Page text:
Thereafter, the quality of the model was evaluated and validated using PROCHECK, a program that relies on Ramachandran plot for structure verification [29]. As shown in Figure 4, results from the PROCHECK ascertained that the model has 87.4% residues in the most favoured regions, 10.5% residues in the additional allowed regions, 1.4% residues in the generously allowed regions and 0.7% in the disallowed regions. Therefore, the predicted model is considered to be of high quality because of the percentage distribution of the amino acid residues. The plot analysis is represented in Figure 5. Also, G-factor that provides a measure of how unusual or conversely how usual a given stereochemical property is [30] was also determined using this program. A G-factor of less than −0.5 is unusual and less than −1.0 indicates highly unusual. However, the generate G-factor for this model was −0.43 for dihedral angels, −0.07 for main chain covalent forces and −0.26 overall.

2.6. Analysis of Probable Functional Motifs Presents in Slc2a4 Protein

As shown in Table 4 and Figure 5, investigation of the functional probable motif ascertained that Slc2a4 contains three functional motifs. Sugar_tr, the first motif, is located at position 28 to 483 in the amino acid sequence with an E-value of 1.8 × 10−152, MFS_1 located between position 82 to 427 in the amino acid sequence with E-value of 1.8 × 10−15 and position 309 to 478 in the sequence with E-value of 309–478 are the second motif, and lastly, Phage_holin_2_3 located between position 166 to 187 in the amino acid sequence with an E-value of 7.5 × 10−3 is the third motif.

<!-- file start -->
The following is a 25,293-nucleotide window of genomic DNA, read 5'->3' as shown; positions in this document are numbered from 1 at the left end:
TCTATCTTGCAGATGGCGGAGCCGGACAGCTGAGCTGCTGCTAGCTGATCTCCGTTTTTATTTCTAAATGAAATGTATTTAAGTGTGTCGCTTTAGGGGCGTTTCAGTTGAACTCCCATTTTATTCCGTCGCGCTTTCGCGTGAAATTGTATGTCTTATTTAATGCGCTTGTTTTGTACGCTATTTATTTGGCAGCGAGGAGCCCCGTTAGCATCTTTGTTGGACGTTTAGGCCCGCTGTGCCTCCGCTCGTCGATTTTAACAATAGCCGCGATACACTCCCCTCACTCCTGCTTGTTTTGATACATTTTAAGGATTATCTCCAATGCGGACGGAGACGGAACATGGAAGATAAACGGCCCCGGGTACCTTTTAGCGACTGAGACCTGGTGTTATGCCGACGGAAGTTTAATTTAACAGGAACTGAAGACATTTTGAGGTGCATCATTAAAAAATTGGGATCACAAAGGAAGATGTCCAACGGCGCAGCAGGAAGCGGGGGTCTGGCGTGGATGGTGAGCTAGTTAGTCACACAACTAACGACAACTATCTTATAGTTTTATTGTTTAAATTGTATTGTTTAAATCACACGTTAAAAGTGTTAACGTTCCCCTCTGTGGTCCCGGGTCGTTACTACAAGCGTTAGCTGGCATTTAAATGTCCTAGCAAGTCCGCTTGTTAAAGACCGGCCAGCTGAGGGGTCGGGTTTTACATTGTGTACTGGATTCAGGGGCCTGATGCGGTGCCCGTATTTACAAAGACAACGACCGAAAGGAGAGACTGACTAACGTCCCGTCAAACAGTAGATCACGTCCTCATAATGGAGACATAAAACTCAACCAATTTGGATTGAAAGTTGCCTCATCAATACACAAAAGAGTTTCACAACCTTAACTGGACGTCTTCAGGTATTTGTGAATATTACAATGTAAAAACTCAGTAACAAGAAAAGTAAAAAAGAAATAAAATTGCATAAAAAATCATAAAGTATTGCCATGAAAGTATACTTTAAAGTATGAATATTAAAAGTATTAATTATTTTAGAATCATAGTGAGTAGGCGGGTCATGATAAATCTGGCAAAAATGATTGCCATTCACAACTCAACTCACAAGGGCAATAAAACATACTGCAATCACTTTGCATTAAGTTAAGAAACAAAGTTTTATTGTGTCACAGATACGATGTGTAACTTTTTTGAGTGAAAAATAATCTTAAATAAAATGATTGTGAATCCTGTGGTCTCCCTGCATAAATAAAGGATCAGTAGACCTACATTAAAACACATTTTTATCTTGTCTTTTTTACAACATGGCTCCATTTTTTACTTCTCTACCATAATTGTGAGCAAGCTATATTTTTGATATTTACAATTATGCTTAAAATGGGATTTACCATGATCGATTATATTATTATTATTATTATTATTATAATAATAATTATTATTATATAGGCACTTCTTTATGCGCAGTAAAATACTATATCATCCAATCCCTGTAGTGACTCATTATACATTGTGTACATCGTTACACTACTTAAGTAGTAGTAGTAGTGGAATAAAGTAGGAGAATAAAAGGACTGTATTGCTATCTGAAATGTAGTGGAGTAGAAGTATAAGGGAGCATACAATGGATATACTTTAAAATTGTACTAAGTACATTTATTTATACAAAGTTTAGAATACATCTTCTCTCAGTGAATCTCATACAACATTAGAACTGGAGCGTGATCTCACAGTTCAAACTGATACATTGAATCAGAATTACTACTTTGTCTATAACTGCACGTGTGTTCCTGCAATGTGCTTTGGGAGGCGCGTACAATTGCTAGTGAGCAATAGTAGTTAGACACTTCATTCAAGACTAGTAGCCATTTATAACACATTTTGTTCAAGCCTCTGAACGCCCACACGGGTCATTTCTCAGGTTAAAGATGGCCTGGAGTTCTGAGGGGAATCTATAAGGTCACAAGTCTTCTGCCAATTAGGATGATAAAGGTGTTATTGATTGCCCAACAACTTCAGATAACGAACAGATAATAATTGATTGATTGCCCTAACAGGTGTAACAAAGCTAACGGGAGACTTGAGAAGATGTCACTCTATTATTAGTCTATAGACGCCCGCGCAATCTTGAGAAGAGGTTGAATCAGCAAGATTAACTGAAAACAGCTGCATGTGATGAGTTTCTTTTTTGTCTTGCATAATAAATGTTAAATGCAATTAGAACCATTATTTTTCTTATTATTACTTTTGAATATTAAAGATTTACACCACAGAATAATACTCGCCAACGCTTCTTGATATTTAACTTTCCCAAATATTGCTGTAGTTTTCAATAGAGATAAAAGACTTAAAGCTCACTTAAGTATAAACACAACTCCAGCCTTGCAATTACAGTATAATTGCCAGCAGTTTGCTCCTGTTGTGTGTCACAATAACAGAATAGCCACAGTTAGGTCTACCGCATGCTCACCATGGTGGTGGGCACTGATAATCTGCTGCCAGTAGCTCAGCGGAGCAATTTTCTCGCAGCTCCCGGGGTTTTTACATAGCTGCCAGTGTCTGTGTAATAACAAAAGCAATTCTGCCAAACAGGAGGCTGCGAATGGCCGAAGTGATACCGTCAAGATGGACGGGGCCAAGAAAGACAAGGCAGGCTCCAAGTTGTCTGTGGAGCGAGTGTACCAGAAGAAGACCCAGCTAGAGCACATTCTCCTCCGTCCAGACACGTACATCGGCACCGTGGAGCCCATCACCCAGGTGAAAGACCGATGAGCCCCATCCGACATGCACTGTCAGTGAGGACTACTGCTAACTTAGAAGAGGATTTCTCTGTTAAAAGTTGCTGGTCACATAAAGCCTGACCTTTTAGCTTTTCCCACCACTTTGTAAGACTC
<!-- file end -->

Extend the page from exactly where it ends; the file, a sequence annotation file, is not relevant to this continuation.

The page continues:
2.7. The Evaluation and Recognition of Active Sites in Slc2a4 Protein

Assessment of the protein-ligand binding site prediction for structure-based biological function annotation of Slc2a4 was done using COACH protein-ligand binding prediction server. The COACH server predicted all residues that involved in the formation of active site pockets for ligands, which are showed in Table 5. All the predicted ligands binding site by COACH server are convincing, because the C-scores ranging between 0 and 1, and scores close to zero represent random prediction while scores close to 1 indicates more reliable predictions [31].